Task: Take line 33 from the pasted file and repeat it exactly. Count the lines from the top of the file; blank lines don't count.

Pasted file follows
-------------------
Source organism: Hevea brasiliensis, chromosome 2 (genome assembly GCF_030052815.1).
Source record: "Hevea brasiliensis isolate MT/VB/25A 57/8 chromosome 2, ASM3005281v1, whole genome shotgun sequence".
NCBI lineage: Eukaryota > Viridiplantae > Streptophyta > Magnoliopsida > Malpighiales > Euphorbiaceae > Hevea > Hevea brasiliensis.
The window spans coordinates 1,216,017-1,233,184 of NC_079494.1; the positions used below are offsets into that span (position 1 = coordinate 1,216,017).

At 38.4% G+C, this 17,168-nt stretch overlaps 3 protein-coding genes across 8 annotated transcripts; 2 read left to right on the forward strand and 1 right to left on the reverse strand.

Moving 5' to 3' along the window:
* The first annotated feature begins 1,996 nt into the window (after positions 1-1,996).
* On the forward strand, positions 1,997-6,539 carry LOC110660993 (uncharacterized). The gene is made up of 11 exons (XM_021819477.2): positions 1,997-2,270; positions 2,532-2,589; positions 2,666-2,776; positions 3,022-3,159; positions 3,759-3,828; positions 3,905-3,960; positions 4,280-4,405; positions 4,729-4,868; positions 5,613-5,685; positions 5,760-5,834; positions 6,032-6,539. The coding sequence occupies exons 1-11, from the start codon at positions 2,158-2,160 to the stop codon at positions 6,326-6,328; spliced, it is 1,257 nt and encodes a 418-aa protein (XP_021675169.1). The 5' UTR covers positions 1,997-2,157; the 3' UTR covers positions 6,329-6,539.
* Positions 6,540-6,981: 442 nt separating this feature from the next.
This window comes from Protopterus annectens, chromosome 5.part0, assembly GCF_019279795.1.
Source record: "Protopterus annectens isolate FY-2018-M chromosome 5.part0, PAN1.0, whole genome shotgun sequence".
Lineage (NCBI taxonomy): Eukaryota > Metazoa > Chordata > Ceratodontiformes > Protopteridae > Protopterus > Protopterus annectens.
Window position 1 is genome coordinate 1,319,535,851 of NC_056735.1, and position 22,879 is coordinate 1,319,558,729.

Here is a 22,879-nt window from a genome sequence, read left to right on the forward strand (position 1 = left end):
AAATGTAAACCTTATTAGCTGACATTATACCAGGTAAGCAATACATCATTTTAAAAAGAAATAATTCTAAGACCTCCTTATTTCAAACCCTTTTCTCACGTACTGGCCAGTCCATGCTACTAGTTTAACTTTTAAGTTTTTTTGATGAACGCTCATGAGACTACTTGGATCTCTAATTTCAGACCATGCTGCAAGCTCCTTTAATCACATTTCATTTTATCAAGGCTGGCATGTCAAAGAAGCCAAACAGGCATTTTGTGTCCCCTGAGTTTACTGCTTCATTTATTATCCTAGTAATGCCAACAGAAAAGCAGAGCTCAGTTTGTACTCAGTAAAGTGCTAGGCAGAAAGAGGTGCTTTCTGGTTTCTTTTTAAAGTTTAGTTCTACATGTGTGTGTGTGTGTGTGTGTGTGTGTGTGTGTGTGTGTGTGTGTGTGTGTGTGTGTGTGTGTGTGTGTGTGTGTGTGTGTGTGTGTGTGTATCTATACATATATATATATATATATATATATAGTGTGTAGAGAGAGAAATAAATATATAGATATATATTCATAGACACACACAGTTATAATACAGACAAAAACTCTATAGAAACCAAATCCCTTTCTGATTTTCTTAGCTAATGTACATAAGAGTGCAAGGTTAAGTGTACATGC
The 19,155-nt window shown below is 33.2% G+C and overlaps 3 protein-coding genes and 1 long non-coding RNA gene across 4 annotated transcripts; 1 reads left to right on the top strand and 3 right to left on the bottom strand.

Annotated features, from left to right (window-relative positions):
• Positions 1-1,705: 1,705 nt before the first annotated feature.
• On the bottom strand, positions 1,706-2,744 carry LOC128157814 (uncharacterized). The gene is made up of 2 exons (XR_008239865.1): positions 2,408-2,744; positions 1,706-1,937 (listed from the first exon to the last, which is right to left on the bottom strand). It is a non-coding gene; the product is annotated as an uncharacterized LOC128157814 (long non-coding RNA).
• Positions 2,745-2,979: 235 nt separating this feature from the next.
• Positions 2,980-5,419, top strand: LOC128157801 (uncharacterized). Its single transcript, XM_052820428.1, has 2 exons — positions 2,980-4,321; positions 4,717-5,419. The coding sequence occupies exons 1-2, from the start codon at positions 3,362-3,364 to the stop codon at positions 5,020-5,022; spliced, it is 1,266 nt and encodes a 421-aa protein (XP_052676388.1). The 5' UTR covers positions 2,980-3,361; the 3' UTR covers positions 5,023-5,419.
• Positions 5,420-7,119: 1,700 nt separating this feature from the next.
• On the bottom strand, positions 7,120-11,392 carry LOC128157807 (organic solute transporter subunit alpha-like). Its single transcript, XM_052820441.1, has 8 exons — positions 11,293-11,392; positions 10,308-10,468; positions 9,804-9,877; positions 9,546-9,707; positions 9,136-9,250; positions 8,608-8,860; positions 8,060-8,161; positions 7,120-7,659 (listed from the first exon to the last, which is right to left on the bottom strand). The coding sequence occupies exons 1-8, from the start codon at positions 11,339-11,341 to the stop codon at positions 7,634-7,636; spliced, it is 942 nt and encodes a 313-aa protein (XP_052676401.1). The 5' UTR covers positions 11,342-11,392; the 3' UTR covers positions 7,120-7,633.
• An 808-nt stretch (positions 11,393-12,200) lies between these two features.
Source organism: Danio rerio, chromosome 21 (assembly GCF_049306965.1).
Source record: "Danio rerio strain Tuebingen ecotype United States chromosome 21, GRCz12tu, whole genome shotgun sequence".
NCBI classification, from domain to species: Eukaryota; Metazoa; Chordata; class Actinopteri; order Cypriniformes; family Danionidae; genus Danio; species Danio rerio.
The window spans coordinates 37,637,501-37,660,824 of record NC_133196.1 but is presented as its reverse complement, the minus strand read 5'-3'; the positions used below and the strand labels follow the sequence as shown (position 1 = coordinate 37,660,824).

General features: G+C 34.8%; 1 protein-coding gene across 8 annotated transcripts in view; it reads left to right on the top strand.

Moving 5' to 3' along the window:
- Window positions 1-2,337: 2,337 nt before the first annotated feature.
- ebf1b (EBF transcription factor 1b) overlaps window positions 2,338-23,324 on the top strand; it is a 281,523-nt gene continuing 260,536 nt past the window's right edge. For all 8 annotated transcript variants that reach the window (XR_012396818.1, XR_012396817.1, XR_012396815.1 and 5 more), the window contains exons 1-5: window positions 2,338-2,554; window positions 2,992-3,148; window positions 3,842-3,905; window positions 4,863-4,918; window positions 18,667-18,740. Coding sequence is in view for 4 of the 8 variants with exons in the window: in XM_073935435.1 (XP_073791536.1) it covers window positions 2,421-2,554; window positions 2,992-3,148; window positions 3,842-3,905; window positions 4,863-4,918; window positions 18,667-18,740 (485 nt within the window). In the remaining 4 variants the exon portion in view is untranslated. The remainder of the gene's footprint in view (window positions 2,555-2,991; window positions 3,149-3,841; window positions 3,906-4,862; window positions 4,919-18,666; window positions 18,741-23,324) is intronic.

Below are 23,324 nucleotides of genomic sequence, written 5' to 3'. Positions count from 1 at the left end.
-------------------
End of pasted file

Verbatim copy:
Below are 23,324 nucleotides of genomic sequence, written 5' to 3'. Positions count from 1 at the left end.